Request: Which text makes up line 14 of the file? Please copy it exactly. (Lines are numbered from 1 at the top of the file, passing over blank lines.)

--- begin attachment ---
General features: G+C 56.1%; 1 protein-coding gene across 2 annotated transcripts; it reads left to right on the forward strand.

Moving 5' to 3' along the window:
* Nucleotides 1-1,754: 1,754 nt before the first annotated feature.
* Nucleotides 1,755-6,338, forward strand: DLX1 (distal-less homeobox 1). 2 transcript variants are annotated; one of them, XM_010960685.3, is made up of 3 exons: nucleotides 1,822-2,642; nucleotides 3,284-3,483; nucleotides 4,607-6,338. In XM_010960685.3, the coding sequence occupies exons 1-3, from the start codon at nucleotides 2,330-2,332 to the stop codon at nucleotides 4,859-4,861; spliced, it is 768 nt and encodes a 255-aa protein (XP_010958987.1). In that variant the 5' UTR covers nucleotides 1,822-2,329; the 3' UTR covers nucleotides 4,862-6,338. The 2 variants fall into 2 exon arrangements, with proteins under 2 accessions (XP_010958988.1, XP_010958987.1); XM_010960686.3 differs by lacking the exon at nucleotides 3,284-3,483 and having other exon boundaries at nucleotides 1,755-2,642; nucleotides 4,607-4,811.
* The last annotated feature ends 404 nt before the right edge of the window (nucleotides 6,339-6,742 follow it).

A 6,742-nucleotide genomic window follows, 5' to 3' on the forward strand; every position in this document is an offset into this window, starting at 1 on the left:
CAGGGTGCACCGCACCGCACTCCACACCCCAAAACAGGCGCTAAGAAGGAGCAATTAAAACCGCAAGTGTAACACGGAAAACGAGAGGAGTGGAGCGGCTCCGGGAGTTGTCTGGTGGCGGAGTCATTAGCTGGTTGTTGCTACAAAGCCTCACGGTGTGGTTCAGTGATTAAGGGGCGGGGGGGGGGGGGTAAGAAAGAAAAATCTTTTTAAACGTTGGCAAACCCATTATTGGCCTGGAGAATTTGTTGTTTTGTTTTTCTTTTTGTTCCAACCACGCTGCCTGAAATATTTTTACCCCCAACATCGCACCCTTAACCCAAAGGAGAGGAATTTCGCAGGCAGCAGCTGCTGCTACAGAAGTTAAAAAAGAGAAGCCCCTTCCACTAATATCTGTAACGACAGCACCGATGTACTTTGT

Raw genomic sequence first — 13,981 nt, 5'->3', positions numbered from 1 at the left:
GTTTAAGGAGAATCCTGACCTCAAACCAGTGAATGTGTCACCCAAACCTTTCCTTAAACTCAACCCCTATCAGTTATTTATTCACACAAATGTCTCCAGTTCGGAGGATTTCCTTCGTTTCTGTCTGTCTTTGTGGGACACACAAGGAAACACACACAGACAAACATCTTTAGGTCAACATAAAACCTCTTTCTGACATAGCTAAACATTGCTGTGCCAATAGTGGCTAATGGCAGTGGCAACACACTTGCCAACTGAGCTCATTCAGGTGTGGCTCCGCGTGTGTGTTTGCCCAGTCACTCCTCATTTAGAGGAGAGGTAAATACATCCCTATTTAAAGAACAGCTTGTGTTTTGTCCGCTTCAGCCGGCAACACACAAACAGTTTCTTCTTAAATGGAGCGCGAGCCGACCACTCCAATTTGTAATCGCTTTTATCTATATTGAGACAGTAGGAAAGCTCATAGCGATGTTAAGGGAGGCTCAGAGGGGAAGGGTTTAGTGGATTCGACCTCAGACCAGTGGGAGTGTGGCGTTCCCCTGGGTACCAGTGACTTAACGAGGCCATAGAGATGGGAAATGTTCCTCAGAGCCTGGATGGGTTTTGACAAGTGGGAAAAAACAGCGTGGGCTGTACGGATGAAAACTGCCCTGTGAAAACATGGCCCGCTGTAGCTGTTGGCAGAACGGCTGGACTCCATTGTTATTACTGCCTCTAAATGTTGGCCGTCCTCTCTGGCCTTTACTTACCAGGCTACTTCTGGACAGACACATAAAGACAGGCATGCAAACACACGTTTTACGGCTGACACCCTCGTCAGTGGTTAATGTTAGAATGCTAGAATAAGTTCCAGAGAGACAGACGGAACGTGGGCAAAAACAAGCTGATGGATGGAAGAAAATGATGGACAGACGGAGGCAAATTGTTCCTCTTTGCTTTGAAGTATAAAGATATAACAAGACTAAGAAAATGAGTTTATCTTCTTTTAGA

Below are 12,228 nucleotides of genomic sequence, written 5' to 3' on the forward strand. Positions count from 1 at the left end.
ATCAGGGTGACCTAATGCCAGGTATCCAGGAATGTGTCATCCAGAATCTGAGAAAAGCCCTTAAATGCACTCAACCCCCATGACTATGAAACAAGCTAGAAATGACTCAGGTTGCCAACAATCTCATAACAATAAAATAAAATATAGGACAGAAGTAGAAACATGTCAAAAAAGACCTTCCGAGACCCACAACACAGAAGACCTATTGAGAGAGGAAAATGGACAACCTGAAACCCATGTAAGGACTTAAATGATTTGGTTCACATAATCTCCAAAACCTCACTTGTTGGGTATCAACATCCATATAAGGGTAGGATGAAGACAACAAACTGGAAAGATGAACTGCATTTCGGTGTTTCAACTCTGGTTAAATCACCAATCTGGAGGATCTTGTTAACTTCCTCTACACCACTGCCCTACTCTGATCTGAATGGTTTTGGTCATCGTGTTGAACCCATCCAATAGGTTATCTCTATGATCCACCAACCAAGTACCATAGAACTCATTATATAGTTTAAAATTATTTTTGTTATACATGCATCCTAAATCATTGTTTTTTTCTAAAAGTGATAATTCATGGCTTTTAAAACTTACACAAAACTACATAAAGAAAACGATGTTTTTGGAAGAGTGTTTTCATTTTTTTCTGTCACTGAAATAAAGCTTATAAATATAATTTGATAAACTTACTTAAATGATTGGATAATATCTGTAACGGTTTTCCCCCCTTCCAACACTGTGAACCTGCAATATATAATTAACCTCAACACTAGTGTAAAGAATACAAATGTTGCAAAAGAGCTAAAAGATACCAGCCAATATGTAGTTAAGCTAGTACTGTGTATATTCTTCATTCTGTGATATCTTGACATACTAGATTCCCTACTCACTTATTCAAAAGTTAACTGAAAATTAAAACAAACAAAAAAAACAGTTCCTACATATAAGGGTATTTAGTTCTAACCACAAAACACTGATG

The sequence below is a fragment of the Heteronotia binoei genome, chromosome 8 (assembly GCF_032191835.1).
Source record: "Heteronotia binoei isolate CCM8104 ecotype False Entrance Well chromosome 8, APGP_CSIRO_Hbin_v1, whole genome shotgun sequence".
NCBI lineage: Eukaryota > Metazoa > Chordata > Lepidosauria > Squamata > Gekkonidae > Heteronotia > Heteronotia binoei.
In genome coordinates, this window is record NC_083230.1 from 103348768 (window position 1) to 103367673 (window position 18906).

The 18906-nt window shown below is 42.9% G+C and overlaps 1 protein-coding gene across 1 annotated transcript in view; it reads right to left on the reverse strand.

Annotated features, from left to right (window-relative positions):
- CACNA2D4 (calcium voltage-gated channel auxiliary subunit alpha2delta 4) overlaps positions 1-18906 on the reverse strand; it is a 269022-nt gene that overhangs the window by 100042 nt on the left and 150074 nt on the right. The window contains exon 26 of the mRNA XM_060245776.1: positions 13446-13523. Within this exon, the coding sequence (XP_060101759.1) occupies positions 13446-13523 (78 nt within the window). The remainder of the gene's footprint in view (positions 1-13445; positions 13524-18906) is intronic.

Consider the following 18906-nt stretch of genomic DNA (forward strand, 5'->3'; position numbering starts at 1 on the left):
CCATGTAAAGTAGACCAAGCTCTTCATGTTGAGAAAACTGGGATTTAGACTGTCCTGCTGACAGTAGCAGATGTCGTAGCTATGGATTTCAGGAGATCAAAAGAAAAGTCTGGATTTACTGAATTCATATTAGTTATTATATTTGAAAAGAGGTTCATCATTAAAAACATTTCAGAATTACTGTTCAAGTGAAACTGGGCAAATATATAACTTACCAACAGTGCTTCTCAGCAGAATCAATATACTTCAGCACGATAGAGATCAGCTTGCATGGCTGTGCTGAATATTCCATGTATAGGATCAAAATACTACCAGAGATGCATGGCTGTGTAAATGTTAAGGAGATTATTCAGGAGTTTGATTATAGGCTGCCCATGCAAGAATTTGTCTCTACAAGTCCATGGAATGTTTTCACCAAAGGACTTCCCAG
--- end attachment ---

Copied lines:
NCBI lineage: Eukaryota > Metazoa > Chordata > Lepidosauria > Squamata > Gekkonidae > Heteronotia > Heteronotia binoei.